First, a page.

TRENTON — The third and perhaps final pandemic oversight hearing held by Republican lawmakers shined a light on problems with unemployment benefits, a challenge that persists a year after jobless claims first surged in the initial lockdown.

An expert from the National Conference of State Legislatures talked about strategies states have used to respond to the record demand for benefits. A COBOL computing consultant was befuddled that people are still being tripped up by the state’s crusty technology.

But mostly, the forum was an opportunity for people who’ve battled for months to get their jobless benefits to vent to state officials, albeit not to ones in the political party that controls the government.

“I can tell you right now, if Gov. Murphy were in the private sector, his board would remove him, fire him and replace him,” said Vince Hoban, of Middletown. “And that is what we need. We need somebody to fire him.”

“Honestly, in New Jersey we pay some of the highest taxes in the nation – unacceptable. Unacceptable,” said Britney Mahoney, of Hazlet. “What if I say until I get my unemployment, I hold my taxes? Because I’m not paying taxes and struggling for New Jersey to just put us to the side and say, ‘Thanks for your taxes. Good luck!’ I think it’s disgusting.”

New Jersey’s unemployment system was overrun at the start of the pandemic last spring, when Gov. Phil Murphy ordered non-essential businesses closed and urged everyone to stay home.

There have been just eight weeks in the last 33-plus years in which more than 50,000 people filed new unemployment claims in New Jersey – and they were the eight consecutive weeks that began last March 21. Five of those weeks exceeded 140,000 claims, peaking at nearly 215,000 the week of April 4.

The state was not alone. Bill Hinshaw, chief executive officer and founder of COBOL Cowboys, said 27 states saw their unemployment insurance computer systems crash in the early days of the pandemic.

Hinshaw, whose consulting company helped the state last spring, was incredulous that people are still experiencing computer snafus that keep them from promptly receiving benefits. Fixing the back end of the UI mainframe would cost around $25 million and take two to three months, Hinshaw estimates. The upgrades needed for the whole system could cost $60 million, he said.

“I can’t believe it’s been a year, and I’m now hearing that it hasn’t been fixed. With people and funding, it should have been fixed quickly,” Hinshaw said. “A whole year? That’s a lifetime.”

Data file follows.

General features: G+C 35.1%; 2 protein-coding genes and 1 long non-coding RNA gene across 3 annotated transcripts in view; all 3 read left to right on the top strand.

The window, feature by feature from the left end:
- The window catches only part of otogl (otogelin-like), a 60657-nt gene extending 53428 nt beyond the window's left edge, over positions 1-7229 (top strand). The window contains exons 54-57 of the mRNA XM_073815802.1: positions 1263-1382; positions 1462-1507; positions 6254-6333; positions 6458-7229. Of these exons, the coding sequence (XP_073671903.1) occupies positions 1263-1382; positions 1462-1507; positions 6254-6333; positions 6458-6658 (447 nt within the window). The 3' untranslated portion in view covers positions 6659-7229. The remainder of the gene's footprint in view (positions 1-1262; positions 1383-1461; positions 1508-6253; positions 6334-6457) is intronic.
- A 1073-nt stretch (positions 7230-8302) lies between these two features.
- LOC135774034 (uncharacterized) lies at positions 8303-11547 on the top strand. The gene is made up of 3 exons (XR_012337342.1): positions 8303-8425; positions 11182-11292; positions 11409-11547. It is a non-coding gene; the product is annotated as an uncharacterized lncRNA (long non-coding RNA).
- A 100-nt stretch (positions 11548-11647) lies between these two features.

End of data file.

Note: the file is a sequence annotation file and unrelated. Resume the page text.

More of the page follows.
Zach Herman, a research analyst in the Employment, Labor & Retirement Program at the National Conference of State Legislatures, said states tried a multitude of approaches to expand the capacity of their unemployment systems after the pandemic struck. North Carolina and others created application tracking systems for the applicants.

“They can see where their application is in the process and then also if there’s an issue with their application, they can go into it and see what it is,” Herman said. “So, if they typed their Social Security number wrong, they can go in and fix that Social Security number.”

No officials from the Murphy administration testified at the hearing, though they were invited. None attended the earlier GOP oversight hearings, either, which were focused on deaths in long-term care facilities and the economy.

During the hearing, though, the Department of Labor and Workforce Development announced it had begun using an enhanced identity verification tool that it said would expedite processing for legitimate unemployment claims and reduce fraudulent ones.

The state contracted with security vendor ID.me to provide multi-factor identity verification services. Claimants, when necessary, will be instructed by the state to verify their identity through ID.me, which can be completed in a few minutes on a computer or mobile phone or in a live video conference and involves uploading photos of things such as a driver’s license or passport.

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Identity theft has been rampant to fraudulently receive unemployment benefits nationwide during the pandemic. The state labor department said it has identified 260,000 fraudulent claims and prevented more than $2 billion in erroneous payments.

The state has drained its entire unemployment fund paying benefits over the past year and has borrowed $950 million from the federal government that will have to be repaid. In all, 20 states and territories currently have a combined $53.5 billion in loans from the Federal Unemployment Account.

Michael Symons is State House bureau chief for New Jersey 101.5. Contact him at michael.symons@townsquaremedia.com.

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